The international community inches closer to establishing a fund that will help developing nations deal with global warming.
At informal climate talks in Geneva last week, representatives from 50 countries explored how to mobilize the pledged USD100 billion annual climate financing from 2020 – possibly through carbon markets, higher plane fares, or taxes on shipping – which will be managed by the fund, Reuters reports.
“We think we should be able to establish the green fund in the conference in Cancun,” Mexican Secretary of Foreign Affairs Patricia Espinosa said after the Sept. 2-3 informal talks.
Creating the fund will form part of a broad package in Cancun, including sharing clean energy technologies and protecting carbon-absorbing forests.
But any deal in Cancun is likely to fall short of a full United Nations climate treaty, Espinosa indicated.
“We created a lot of expectations in Copenhagen that we would get a comprehensive, legally binding solution. We are no longer fixated on that,” said Swiss environment minister Moritz Leuenberger.
U.S. Special Envoy for Climate Change Todd Stern said the creation of the fund comes with conditions.
In a press briefing in Geneva, Stern stated: “We made clear right away after Copenhagen that we were going to move forward on the fast start piece which is the 2010, 2011, and 2012 funding on an unconditional basis. But the other two big elements, the green fund and the longer-term funding, we’re not going to cherry-pick and do just those issues. That has to be part of a package that includes, as I say, essentially the agreements that we reached or versions of the agreement that we reached last year on transparency, mitigation and so forth.”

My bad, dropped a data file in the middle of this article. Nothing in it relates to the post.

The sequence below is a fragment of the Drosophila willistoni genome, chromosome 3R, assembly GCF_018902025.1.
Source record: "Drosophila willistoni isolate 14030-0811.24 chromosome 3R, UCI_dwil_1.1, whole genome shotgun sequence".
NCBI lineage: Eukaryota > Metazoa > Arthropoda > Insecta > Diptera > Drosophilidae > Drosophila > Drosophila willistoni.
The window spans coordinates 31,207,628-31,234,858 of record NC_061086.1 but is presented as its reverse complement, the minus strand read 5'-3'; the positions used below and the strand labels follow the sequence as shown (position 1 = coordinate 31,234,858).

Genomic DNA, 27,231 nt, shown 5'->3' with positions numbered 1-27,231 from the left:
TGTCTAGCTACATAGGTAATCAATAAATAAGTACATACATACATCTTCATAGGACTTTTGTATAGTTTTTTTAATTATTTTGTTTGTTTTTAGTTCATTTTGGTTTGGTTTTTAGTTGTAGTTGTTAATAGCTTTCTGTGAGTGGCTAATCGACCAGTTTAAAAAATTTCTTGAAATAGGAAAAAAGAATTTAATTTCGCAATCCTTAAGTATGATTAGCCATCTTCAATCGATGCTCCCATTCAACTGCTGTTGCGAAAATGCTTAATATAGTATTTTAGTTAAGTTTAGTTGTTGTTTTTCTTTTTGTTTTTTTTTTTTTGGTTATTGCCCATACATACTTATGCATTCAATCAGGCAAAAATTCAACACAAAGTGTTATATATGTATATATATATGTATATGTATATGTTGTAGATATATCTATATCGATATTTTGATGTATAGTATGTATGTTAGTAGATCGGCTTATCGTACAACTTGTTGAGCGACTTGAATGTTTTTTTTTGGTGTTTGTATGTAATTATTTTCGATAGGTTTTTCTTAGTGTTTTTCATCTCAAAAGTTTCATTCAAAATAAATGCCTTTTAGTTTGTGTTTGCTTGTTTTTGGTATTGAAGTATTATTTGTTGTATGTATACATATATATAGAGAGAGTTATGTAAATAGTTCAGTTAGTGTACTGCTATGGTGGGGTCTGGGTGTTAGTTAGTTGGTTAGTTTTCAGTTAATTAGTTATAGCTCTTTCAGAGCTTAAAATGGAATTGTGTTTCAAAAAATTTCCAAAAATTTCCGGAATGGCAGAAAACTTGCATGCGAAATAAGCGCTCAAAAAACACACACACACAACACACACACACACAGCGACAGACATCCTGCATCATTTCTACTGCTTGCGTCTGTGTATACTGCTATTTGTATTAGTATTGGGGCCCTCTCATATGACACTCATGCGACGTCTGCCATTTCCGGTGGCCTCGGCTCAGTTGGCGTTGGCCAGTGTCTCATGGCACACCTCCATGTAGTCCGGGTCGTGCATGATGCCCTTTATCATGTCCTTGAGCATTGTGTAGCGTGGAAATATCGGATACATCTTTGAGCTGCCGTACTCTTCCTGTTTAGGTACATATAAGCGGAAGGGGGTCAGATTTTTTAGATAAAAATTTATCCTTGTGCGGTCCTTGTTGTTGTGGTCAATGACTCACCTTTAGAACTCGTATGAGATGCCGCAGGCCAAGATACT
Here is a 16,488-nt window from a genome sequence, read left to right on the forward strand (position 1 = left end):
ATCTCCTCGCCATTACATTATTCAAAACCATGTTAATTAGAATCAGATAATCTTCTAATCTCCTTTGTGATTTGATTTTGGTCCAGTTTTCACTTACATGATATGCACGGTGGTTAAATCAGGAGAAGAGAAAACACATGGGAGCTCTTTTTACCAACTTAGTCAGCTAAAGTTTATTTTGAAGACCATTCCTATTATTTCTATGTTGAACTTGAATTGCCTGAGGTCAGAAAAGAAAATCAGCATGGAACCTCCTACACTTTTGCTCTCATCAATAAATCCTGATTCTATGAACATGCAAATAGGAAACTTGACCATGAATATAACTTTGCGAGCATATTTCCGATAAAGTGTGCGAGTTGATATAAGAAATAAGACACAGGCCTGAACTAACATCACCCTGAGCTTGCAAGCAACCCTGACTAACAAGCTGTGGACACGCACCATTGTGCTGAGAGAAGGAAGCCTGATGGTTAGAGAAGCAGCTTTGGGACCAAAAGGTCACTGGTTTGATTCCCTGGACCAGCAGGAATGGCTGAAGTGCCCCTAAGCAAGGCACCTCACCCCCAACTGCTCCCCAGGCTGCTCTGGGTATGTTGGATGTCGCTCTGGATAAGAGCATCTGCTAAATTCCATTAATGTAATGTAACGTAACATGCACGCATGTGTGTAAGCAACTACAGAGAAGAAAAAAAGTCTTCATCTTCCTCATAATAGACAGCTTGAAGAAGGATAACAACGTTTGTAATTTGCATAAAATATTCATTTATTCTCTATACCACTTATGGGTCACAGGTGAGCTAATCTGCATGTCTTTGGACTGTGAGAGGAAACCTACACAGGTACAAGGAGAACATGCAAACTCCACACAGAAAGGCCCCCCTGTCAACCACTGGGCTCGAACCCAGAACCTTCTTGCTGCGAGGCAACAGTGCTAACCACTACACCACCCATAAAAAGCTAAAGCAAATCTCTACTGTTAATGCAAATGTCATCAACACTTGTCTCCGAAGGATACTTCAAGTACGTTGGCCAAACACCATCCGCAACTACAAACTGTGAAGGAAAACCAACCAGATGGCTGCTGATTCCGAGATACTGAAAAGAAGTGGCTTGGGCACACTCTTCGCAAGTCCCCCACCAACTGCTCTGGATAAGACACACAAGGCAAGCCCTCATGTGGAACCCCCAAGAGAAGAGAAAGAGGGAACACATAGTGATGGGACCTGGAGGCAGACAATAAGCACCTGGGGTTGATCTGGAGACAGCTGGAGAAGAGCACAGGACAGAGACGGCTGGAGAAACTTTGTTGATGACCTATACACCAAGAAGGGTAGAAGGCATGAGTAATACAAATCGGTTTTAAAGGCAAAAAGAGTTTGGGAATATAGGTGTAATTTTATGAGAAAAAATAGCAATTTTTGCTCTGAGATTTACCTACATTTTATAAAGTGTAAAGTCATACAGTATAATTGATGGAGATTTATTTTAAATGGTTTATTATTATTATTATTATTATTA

The Netherlands, meanwhile, launched a U.N.-backed website, www.faststartfinance.org, to help monitor how wealthy nations are keeping up with their Copenhagen pledge of USD30 billion in “new and additional” climate financing from 2010 to 2012, Reuters reports.
The website currently lists pledges by six European donors including Germany and Britain, and 27 aid-recipient nations. The U.S. will submit data in the coming weeks, Stern said.
Oxfam said the website was a “welcome first step” but stressed that the U.N. Framework Convention on Climate Change should also compile and analyze financial contributions of rich nations.
“Only transparent and exhaustive reporting on climate finance according to common rules under the UN will give confidence that the limited promises of Copenhagen have not been forgotten and that developed countries are serious about their commitment to fight climate change,” said Oxfam’s policy advisor, Romain Benicchio, in a statement.